Our ongoing program with Peter Tea continued in May with Peter’s May 3rd presentation on the topic of deciduous trees. Peter emphasized techniques appropriate to our season, delving into considerable detail and wrapping up by demonstrating a heavy prune on a trident maple he brought.
After an unusually cold May, it occurs to me that another one of the many reasons Peter Tea is such a good teacher for us is because of his flexible approach to the timing of bonsai techniques. He avoids overly specific time periods for when to prune, repot, etc. This makes particularly good sense in the San Francisco Bay Area, where a diverse array of microclimates can dramatically skew the timing for such things from one locale to another. For instance, one of the primary topics of his May 3rd presentation was the cutting and pinching of deciduous trees. Rather than generalizing to a season or specifying a month when pruning is most appropriate, Peter urged us to learn to look for certain signs that a tree is ready for pruning.
What are the signs that a tree is ready for heavy work, such as pruning? Peter named three things that we should look for: (1) Bushiness, or at least healthy leaf growth all over the tree. (2) The tree should have runners—one or more rapidly growing branch tips or tops, which indicate that the tree is vigorous. (3) The foliage should have hardened off, reflected in changes in the texture and color of the leaves (discussed at greater length in an earlier presentation, but generally going from delicate and soft to stiff and coarse). If the tree is exhibiting these behaviors, then it is healthy enough to withstand the stress of your styling.
As if on cue from my comments in the May VP of Programs posting, Peter also talked at great length about defoliation. Perhaps he reads our posts, because he made a point to differentiate and clarify the effects of defoliation versus cutting. To be clear, when we say cutting we’re talking about trimming at least the tip, often more, of a branch or treetop. Defoliation is the removal of leaves from some or all of a tree that is suited for that technique. Peter was insistent that defoliation does not influence back-budding. If you remove the leaves, more sun will get to the interior of the tree, which MAY in turn influence some interior (back) budding, but considering how quickly the leaves grow back, this is rather unlikely. According to Peter Tea, cutting is the best way to induce back-budding. Don’t forget: the repositioning of branches, such as through wiring, lets light into the interior, making that another good way to induce growth there.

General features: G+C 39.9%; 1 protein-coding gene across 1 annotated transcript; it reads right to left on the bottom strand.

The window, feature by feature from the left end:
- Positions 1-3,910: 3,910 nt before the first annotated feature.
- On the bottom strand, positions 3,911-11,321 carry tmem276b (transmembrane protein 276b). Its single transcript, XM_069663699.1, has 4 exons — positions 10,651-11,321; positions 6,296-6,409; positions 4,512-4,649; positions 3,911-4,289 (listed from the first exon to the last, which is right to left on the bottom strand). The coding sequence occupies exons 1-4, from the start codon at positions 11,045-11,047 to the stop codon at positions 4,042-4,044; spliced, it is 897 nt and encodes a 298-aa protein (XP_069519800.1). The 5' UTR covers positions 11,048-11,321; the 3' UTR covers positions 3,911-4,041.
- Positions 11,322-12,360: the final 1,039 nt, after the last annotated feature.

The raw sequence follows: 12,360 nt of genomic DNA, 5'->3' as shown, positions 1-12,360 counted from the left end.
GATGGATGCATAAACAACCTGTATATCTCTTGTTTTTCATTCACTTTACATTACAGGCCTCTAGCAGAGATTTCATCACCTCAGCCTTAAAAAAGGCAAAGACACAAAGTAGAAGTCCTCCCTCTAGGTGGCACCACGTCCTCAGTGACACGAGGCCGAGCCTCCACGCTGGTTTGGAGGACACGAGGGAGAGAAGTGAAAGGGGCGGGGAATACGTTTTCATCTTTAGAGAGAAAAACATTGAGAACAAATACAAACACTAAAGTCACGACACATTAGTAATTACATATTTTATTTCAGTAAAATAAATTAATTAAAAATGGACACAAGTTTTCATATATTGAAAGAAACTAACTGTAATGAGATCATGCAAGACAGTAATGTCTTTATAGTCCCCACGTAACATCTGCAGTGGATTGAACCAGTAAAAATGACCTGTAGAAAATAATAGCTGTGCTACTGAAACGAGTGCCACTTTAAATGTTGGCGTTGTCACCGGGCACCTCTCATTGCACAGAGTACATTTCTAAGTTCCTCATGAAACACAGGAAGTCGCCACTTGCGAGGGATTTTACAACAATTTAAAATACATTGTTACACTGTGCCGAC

Peter was also unwilling to say that defoliation causes ramification, but he explained its role in the maintenance of ramification that has already been developed. He gave the example of a branch that has successfully pushed out some interior growth—some back-budding resulting from trimming or other styling that redirected energy. But before long, the extremity of the branch is going to start hogging the energy again and that interior growth is prone to die off. If the end of the branch is defoliated, however, the interior growth will once again receive a greater share of the tree’s redirected energy and is more likely to survive to fill out the interior of the tree.
After the lecture portion of his presentation, Peter set about pruning a trident maple in order to demonstrate some of what he had been discussing. It was a trident from our last auction as a matter of fact. It needed a lot of work and Peter didn’t hold back. Throughout the rather heavy pruning, he showed us how the triangle shape we’ve all been taught to emulate in our tree profiles is not just an aesthetic, it’s the way the tree wants to grow in order to maximize sun exposure at every point along its height.
Evergreens and conifers are a little more flexible when it comes to sustainable structure, but with deciduous trees, Peter stressed that any branch shaded by another branch stands a high likelihood of being abandoned by the tree’s energy distribution efforts. So whenever he had a branch he wanted to keep that was shorter than the branch above it, he whacked away at that upper branch until it was shorter than the one below. Sometimes, if that couldn’t be done, entire branches had to be removed. It was quite a spectacle to see how much of the tree Peter removed to get it to a point where he could be confident that all subsequent growth would contribute to, and benefit from, the tree’s development into a better bonsai.
The tree Peter was pruning was only for demonstration purposes, there was no raffle at the end of the night. Come see Jay McDonald’s demonstration on June 7th, however, and you will have the opportunity to try to win the bougainvillea he will be carving. Apparently he has had this bougainvillea for awhile and has always wanted to carve on it, but is willing to give it up after that. So come learn about carving the deadwood on bonsai and you could go home with a Jay McDonald original!
– David Eichhorn